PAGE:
• U.S.

The Law: After Gilmore, Who’s Next to Die?

6 minute read

It was an old mahogany office chair with a black vinyl seat and back. There, in an old tannery known as the Slaughterhouse in the southwest corner of the Utah State Prison, sat Gary Mark Gilmore, 36, freshly shaven and wearing a black T shirt, crumpled white trousers and red, white and blue sneakers. His neck, waist, wrists and feet were loosely bound to the chair. Twenty-six feet away hung a sailcloth partition with five slits. Hidden behind the curtain stood five riflemen armed with .30-.30 deer rifles, four loaded with steel-jacketed shells, the fifth with a blank.

Five yards to Gilmore’s right, behind a green line, were 20 people; four were the convict’s invited guests: his uncle Vern Damico; his two lawyers, Robert Moody and Ronald Stanger; and Lawrence Schiller, a West Coast promoter who owns the rights to Gilmore’s story. Warden Sam Smith invited them to say farewell, and then read to him the court’s sentence of death for the murder of a young motel manager. Gilmore peered around the cold, harshly lit room, stared at the warden for a moment and finally said, “Let’s do it.”

Three Noises. The Rev. Thomas Meersman, the Roman Catholic prison chaplain, intoned the last rites. Fortified by a bit of contraband whisky smuggled into the prison, Gilmore remained calm as the state medical examiner pinned a target over his heart. Nor did he flinch when the doctor fitted the black corduroy hood over his head. Then the priest placed his hand on Gilmore’s shoulder. Tilting his head, the condemned man, who was reared as a Catholic, spoke his last words: “Dominus vobiscum [The Lord be with you].” Replied Father Meersman: “Et cum spiritu tuo [And with your spirit].”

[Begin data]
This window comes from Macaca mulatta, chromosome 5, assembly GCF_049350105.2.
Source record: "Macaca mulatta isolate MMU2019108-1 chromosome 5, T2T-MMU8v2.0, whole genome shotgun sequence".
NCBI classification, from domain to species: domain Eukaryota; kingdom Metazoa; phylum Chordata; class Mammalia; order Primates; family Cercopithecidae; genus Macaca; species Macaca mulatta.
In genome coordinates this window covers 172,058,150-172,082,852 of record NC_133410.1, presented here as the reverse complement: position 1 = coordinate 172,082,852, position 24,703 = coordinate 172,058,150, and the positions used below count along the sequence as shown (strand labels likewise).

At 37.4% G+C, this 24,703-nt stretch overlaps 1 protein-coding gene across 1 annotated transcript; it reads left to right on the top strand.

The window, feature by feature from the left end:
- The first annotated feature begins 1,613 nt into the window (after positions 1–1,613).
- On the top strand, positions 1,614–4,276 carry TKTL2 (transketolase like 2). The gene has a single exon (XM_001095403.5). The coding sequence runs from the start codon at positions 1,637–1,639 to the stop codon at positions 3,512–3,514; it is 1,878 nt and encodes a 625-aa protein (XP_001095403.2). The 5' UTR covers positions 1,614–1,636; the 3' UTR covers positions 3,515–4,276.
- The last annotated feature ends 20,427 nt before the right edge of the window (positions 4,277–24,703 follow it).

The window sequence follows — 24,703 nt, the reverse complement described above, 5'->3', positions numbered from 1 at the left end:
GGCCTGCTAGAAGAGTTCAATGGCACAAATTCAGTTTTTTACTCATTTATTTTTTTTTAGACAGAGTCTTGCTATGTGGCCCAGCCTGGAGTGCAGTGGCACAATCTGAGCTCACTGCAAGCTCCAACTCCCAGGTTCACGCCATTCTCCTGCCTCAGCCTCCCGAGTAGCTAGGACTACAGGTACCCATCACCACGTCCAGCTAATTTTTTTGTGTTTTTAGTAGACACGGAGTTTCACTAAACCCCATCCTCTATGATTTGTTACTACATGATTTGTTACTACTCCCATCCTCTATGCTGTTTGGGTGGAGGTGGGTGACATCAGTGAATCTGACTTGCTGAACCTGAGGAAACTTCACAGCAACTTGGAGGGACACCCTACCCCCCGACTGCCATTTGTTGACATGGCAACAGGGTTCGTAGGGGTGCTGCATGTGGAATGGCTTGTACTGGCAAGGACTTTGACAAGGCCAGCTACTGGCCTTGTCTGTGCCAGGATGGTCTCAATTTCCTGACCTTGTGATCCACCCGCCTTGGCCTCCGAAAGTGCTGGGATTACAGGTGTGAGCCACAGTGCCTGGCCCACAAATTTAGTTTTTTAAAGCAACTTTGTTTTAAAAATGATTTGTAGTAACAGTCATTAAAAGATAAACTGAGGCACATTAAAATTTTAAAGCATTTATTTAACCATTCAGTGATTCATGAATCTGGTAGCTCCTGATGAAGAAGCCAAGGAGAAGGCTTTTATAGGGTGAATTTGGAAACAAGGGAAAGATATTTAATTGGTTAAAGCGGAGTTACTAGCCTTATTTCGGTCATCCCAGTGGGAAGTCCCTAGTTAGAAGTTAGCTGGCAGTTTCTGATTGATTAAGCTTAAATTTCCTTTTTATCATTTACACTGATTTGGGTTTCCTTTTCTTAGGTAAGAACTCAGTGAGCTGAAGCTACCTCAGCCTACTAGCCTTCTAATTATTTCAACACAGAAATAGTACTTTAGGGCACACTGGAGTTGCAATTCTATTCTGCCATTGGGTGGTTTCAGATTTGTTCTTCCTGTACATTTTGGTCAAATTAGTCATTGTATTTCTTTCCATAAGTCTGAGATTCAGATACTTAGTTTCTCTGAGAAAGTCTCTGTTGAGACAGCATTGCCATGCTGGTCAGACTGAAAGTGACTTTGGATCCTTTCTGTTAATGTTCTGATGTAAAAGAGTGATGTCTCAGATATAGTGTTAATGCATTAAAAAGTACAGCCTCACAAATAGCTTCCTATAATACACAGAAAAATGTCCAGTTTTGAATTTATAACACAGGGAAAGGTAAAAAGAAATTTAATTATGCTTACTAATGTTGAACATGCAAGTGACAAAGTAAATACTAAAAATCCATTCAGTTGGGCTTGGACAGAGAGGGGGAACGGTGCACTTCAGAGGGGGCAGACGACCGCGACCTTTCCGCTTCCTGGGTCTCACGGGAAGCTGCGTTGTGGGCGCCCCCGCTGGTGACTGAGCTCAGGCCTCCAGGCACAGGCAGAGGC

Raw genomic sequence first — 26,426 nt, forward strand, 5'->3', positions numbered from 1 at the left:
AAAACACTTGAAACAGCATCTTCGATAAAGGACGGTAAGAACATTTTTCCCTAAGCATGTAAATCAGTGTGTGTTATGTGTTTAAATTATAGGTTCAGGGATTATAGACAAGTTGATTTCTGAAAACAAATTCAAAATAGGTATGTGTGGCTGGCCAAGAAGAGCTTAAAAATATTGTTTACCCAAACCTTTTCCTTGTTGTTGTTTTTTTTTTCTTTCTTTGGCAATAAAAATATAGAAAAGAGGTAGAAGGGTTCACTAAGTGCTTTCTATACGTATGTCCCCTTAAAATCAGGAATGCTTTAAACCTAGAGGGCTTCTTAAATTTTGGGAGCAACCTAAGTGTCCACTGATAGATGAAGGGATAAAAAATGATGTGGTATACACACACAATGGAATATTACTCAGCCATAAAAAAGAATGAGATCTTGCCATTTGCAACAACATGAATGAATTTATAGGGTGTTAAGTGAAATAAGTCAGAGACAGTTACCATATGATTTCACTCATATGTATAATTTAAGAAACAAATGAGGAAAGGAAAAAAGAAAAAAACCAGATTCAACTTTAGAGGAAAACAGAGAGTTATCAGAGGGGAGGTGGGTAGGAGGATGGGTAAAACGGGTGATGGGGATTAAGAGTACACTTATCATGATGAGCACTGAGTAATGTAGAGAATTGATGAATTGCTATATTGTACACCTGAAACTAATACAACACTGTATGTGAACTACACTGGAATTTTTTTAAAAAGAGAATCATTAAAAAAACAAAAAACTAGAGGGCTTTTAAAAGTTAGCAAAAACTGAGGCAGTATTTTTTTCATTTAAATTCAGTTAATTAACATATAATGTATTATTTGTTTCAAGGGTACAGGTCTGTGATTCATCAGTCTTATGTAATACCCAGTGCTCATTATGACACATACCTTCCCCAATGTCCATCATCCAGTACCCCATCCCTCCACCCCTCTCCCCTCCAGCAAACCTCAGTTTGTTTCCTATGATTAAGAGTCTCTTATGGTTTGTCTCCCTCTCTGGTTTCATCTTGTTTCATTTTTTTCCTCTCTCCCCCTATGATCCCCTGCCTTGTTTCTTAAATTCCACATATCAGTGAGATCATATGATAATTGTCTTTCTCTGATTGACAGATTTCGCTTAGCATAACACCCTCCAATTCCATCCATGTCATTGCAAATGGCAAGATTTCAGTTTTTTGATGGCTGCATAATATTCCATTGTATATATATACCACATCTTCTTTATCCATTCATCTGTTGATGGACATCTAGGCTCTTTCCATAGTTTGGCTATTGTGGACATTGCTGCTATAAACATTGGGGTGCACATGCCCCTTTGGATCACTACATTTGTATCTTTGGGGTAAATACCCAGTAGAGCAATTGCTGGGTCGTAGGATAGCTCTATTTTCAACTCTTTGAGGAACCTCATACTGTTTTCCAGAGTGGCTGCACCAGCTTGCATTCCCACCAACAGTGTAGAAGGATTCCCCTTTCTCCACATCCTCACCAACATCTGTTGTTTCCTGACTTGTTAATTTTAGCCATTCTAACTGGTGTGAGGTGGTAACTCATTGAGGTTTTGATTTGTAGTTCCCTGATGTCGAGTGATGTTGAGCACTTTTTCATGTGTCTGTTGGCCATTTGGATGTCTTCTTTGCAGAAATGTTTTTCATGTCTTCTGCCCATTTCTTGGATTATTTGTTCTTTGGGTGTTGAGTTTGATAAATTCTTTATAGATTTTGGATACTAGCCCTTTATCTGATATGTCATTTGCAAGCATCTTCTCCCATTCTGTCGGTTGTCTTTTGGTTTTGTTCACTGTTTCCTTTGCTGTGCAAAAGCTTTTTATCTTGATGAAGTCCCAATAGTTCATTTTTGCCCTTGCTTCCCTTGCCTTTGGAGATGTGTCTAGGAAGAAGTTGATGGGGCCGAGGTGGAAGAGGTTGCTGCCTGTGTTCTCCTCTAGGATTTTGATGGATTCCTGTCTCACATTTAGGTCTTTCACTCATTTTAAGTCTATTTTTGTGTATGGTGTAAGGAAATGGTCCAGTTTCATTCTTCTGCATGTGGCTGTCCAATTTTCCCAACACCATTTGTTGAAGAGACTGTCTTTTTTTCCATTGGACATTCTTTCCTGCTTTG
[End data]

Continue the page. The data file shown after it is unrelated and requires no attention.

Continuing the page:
With that, the warden made a slight motion with his left hand, and a rifle volley shattered the silence. “Bang! Bang! Bang! Three noises,” Witness Schiller reported later. Actually, four bullets tore into Gilmore’s heart, twisting his body, which then turned limp. Blood slowly poured out, staining the bullet-pocked chair. Two minutes later, at 8:07 a.m. on Jan. 17, Gary Gilmore was declared dead. He was the first prisoner to be executed in the U.S. since 1967. After a series of unsuccessful appeals that lasted until the very morning of the execution, what the warden called “the event” took just 18 minutes. Hearing the fusillade, prisoners in three nearby cellblocks screamed obscenities.